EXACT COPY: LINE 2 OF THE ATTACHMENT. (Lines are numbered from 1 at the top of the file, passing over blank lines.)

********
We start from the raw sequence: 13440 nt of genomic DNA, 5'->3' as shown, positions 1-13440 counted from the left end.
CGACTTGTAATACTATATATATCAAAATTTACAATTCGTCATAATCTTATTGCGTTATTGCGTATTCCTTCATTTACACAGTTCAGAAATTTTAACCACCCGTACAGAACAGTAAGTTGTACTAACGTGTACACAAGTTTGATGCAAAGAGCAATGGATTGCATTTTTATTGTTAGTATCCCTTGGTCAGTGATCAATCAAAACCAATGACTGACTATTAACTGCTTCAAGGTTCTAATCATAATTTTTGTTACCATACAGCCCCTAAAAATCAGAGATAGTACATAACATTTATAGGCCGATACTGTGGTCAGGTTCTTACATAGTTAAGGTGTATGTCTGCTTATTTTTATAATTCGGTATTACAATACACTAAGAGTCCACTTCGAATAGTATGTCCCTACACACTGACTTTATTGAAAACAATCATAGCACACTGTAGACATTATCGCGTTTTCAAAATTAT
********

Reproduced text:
CGACTTGTAATACTATATATATCAAAATTTACAATTCGTCATAATCTTATTGCGTTATTGCGTATTCCTTCATTTACACAGTTCAGAAATTTTAACCACCCGTACAGAACAGTAAGTTGTACTAACGTGTACACAAGTTTGATGCAAAGAGCAATGGATTGCATTTTTATTGTTAGTATCCCTTGGTCAGTGATCAATCAAAACCAATGACTGACTATTAACTGCTTCAAGGTTCTAATCATAATTTTTGTTACCATACAGCCCCTAAAAATCAGAGATAGTACATAACATTTATAGGCCGATACTGTGGTCAGGTTCTTACATAGTTAAGGTGTATGTCTGCTTATTTTTATAATTCGGTATTACAATACACTAAGAGTCCACTTCGAATAGTATGTCCCTACACACTGACTTTATTGAAAACAATCATAGCACACTGTAGACATTATCGCGTTTTCAAAATTAT